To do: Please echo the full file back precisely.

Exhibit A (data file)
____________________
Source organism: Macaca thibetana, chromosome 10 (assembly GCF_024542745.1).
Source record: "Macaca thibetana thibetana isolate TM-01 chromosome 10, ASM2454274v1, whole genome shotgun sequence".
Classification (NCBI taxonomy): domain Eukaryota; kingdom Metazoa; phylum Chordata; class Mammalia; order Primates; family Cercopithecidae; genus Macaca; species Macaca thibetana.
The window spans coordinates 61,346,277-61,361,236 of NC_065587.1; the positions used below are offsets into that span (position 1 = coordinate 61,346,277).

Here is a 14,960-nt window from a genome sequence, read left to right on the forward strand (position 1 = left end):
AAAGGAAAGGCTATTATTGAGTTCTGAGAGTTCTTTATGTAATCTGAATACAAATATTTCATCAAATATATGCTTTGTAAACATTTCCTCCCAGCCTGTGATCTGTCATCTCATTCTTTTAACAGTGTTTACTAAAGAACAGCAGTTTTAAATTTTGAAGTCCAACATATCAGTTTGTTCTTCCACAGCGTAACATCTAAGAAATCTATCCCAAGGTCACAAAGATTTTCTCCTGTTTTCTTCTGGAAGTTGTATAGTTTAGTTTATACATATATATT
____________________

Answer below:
Source organism: Macaca thibetana, chromosome 10 (assembly GCF_024542745.1).
Source record: "Macaca thibetana thibetana isolate TM-01 chromosome 10, ASM2454274v1, whole genome shotgun sequence".
Classification (NCBI taxonomy): domain Eukaryota; kingdom Metazoa; phylum Chordata; class Mammalia; order Primates; family Cercopithecidae; genus Macaca; species Macaca thibetana.
The window spans coordinates 61,346,277-61,361,236 of NC_065587.1; the positions used below are offsets into that span (position 1 = coordinate 61,346,277).

Here is a 14,960-nt window from a genome sequence, read left to right on the forward strand (position 1 = left end):
AAAGGAAAGGCTATTATTGAGTTCTGAGAGTTCTTTATGTAATCTGAATACAAATATTTCATCAAATATATGCTTTGTAAACATTTCCTCCCAGCCTGTGATCTGTCATCTCATTCTTTTAACAGTGTTTACTAAAGAACAGCAGTTTTAAATTTTGAAGTCCAACATATCAGTTTGTTCTTCCACAGCGTAACATCTAAGAAATCTATCCCAAGGTCACAAAGATTTTCTCCTGTTTTCTTCTGGAAGTTGTATAGTTTAGTTTATACATATATATT